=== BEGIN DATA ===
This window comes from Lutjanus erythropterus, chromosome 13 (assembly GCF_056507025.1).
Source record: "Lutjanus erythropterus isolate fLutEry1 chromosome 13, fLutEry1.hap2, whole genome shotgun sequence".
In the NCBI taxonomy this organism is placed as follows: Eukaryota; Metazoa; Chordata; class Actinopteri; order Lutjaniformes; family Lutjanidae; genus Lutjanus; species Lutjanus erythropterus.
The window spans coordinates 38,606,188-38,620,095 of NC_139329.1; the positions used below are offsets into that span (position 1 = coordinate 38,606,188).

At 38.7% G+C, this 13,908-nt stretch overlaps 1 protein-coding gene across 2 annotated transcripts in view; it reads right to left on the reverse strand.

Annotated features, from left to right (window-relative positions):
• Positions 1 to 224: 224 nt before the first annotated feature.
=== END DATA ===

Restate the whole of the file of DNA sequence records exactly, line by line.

This window comes from Lutjanus erythropterus, chromosome 13 (assembly GCF_056507025.1).
Source record: "Lutjanus erythropterus isolate fLutEry1 chromosome 13, fLutEry1.hap2, whole genome shotgun sequence".
In the NCBI taxonomy this organism is placed as follows: Eukaryota; Metazoa; Chordata; class Actinopteri; order Lutjaniformes; family Lutjanidae; genus Lutjanus; species Lutjanus erythropterus.
The window spans coordinates 38,606,188-38,620,095 of NC_139329.1; the positions used below are offsets into that span (position 1 = coordinate 38,606,188).

At 38.7% G+C, this 13,908-nt stretch overlaps 1 protein-coding gene across 2 annotated transcripts in view; it reads right to left on the reverse strand.

Annotated features, from left to right (window-relative positions):
• Positions 1 to 224: 224 nt before the first annotated feature.